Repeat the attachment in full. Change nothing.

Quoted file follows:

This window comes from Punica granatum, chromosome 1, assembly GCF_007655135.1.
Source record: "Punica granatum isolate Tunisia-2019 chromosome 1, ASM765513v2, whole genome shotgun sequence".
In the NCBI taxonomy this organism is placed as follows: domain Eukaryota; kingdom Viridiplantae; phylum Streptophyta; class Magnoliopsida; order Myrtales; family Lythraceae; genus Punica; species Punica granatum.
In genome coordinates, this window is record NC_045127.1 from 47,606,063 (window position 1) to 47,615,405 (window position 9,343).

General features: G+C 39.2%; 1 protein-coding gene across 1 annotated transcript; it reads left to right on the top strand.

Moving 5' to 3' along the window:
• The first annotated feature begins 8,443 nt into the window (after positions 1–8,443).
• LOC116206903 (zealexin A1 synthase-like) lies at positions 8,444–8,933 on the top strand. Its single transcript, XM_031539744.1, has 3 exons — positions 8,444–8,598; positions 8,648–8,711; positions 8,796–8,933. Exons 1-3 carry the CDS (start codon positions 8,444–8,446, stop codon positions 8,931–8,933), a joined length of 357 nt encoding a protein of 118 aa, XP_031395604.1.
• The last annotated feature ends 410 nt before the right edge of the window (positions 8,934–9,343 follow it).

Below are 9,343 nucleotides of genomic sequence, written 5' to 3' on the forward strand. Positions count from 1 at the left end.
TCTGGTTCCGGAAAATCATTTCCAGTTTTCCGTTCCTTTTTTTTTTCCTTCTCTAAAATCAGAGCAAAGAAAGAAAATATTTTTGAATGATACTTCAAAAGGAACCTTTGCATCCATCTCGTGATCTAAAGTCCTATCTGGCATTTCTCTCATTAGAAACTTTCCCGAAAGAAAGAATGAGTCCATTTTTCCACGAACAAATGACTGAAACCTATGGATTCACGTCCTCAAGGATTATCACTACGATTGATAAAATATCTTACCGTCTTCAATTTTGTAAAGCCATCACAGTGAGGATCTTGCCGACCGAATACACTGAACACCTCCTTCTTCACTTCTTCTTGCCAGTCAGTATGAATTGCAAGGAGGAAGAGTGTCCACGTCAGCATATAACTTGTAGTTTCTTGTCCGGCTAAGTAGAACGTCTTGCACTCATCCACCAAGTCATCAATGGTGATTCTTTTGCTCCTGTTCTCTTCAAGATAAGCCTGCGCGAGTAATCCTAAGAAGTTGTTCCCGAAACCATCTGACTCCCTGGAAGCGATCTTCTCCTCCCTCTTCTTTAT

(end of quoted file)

This window comes from Punica granatum, chromosome 1, assembly GCF_007655135.1.
Source record: "Punica granatum isolate Tunisia-2019 chromosome 1, ASM765513v2, whole genome shotgun sequence".
In the NCBI taxonomy this organism is placed as follows: domain Eukaryota; kingdom Viridiplantae; phylum Streptophyta; class Magnoliopsida; order Myrtales; family Lythraceae; genus Punica; species Punica granatum.
In genome coordinates, this window is record NC_045127.1 from 47,606,063 (window position 1) to 47,615,405 (window position 9,343).

General features: G+C 39.2%; 1 protein-coding gene across 1 annotated transcript; it reads left to right on the top strand.

Moving 5' to 3' along the window:
• The first annotated feature begins 8,443 nt into the window (after positions 1–8,443).
• LOC116206903 (zealexin A1 synthase-like) lies at positions 8,444–8,933 on the top strand. Its single transcript, XM_031539744.1, has 3 exons — positions 8,444–8,598; positions 8,648–8,711; positions 8,796–8,933. Exons 1-3 carry the CDS (start codon positions 8,444–8,446, stop codon positions 8,931–8,933), a joined length of 357 nt encoding a protein of 118 aa, XP_031395604.1.
• The last annotated feature ends 410 nt before the right edge of the window (positions 8,934–9,343 follow it).

Below are 9,343 nucleotides of genomic sequence, written 5' to 3' on the forward strand. Positions count from 1 at the left end.
TCTGGTTCCGGAAAATCATTTCCAGTTTTCCGTTCCTTTTTTTTTTCCTTCTCTAAAATCAGAGCAAAGAAAGAAAATATTTTTGAATGATACTTCAAAAGGAACCTTTGCATCCATCTCGTGATCTAAAGTCCTATCTGGCATTTCTCTCATTAGAAACTTTCCCGAAAGAAAGAATGAGTCCATTTTTCCACGAACAAATGACTGAAACCTATGGATTCACGTCCTCAAGGATTATCACTACGATTGATAAAATATCTTACCGTCTTCAATTTTGTAAAGCCATCACAGTGAGGATCTTGCCGACCGAATACACTGAACACCTCCTTCTTCACTTCTTCTTGCCAGTCAGTATGAATTGCAAGGAGGAAGAGTGTCCACGTCAGCATATAACTTGTAGTTTCTTGTCCGGCTAAGTAGAACGTCTTGCACTCATCCACCAAGTCATCAATGGTGATTCTTTTGCTCCTGTTCTCTTCAAGATAAGCCTGCGCGAGTAATCCTAAGAAGTTGTTCCCGAAACCATCTGACTCCCTGGAAGCGATCTTCTCCTCCCTCTTCTTTAT